I keep telling myself – if I am not well I am no good to anyone. I still have one child at home I am responsible for. I have a job and career I love. I have parents who need some of my time and attention. I have a maturing adult daughter who still needs my emotional support and encouragement. I have to be well. Hell I cannot even be a friend to my ex partner who is suffering from that insidious condition if I cannot be strong and firm.

God speed my love – give yourself up to your higher power – you will find a way, as I will.

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I thought since some people have read the story about Miss A stonewalling me that it was worth writing about a young Miss A (now 18 and a half) showing much more maturity. In the 18 months she was living elsewhere she discovered life can be tough and getting what you want is difficult. She came back home to live about 6 weeks ago. (more…)

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I just came across this article: http://www.speakstrong.com/articles/speak-strong/boats.html

I just can’t say it much better – I have covered this topic before, so I won’t ad…except to say yes this is important6 for my journey of confrontation!

Enuff!

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Well, for anyone reading this I apologise that my writing has stopped…but I won’t apologise that the rants have been done with. Yes I am feeling better! (more…)

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Ok..I fess – I am in awe of Craig Harper his style, his manner, his writing, his whole site….and now he has thrown down a challenge I cannot ignore – the Get your shot together challenge’. See…(assuming you took took that link!) no airy fairy nice as pie language from this motivator – he is funny, brutally honest and expects the exact same from his readers. Well, In the last months if you have been following on with me you will know I have made major life decisions, and there are moments when I wonder if I have made the right choice. It’s time for me to move on, having learned from these experiences so it is time to stop dwelling on what happened, get my shit together and move on! (more…)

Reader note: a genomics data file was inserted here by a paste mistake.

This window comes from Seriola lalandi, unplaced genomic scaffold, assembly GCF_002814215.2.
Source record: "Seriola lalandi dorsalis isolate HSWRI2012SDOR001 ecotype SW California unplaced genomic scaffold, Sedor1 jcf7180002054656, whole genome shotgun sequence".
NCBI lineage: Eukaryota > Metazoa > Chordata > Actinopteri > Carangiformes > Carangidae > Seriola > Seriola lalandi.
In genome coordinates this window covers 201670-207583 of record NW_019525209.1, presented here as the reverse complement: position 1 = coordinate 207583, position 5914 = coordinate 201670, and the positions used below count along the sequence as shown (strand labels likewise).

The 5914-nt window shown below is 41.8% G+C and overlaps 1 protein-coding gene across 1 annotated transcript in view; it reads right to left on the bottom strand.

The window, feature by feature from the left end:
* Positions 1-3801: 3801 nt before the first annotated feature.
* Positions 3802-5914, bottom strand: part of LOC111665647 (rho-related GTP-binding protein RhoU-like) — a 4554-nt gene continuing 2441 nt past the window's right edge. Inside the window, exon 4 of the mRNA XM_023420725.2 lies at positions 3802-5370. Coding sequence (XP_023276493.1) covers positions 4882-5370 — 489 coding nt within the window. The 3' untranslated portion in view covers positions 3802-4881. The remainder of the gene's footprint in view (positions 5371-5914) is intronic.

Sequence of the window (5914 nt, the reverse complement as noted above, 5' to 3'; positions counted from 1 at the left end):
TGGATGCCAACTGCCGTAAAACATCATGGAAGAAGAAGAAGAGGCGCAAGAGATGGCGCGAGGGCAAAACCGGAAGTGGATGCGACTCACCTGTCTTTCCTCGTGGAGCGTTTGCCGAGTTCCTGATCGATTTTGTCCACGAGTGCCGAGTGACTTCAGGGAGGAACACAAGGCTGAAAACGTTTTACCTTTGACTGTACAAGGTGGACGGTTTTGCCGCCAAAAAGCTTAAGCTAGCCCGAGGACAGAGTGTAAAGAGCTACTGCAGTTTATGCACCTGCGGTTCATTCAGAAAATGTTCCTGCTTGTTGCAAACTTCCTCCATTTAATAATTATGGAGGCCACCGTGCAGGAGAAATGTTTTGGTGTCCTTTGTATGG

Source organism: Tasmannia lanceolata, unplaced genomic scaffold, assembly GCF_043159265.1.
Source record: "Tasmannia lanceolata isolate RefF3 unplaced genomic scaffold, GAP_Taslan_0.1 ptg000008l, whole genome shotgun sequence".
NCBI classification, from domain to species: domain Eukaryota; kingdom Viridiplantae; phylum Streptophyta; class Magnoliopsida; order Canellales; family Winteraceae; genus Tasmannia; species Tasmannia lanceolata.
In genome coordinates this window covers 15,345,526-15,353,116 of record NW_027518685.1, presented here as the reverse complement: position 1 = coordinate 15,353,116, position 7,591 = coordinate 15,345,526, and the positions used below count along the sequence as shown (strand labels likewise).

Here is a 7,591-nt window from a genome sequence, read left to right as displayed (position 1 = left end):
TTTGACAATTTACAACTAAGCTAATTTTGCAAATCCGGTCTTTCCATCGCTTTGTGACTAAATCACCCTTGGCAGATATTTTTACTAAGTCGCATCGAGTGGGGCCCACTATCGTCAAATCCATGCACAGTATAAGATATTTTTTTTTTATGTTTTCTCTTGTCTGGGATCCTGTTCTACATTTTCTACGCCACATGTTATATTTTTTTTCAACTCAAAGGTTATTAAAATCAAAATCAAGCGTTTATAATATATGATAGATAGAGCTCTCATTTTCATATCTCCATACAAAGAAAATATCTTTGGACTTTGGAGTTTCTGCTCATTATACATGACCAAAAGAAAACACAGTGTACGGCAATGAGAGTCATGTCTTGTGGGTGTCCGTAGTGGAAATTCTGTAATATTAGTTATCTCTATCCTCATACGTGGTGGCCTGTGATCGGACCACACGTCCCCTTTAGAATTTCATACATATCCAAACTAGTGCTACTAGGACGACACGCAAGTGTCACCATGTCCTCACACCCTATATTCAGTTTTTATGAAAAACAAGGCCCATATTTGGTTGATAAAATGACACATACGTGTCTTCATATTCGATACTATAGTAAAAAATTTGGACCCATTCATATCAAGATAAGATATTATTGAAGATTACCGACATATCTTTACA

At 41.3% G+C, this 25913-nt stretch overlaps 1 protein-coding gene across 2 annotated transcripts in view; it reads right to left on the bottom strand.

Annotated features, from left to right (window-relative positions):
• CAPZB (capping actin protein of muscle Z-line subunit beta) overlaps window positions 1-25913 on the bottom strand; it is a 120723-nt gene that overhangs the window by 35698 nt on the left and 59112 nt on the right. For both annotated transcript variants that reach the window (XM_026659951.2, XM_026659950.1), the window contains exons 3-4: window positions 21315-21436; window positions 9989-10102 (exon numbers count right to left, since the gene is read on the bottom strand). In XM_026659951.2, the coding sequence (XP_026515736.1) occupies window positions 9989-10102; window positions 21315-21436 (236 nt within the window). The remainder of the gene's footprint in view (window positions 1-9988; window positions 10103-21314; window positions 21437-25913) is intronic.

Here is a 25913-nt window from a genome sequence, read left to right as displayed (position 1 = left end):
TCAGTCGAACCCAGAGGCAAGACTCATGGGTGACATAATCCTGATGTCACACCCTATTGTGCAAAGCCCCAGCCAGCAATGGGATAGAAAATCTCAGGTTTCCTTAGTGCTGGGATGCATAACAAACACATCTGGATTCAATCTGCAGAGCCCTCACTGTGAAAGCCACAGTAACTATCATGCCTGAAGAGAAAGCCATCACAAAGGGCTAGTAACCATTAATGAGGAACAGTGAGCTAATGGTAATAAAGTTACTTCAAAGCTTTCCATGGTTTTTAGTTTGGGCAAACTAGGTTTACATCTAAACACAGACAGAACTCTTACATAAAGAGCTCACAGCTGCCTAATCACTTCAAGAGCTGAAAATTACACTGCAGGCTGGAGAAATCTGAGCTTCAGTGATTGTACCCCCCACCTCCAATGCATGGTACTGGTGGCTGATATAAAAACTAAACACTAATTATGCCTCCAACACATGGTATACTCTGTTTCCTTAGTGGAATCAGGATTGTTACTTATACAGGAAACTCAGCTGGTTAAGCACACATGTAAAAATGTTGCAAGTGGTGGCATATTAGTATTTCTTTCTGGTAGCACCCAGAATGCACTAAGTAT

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Are you a parent with a 17 something teenage daughter that thinks she has the man of her dreams in her life and who bends the rules at every opportunity…I am and sad to say but I have had to bring to the fore tough love – problem it’s it feels tough on me too. I know in the long run this is for our benefit, but gee it is hard. Miss 17 currently thinks I am being unfair and unreasonable and is attempting to manipulate me with the idea that she can choose to live where she likes. So be it – but I am not changing my rules if she lives with me. (more…)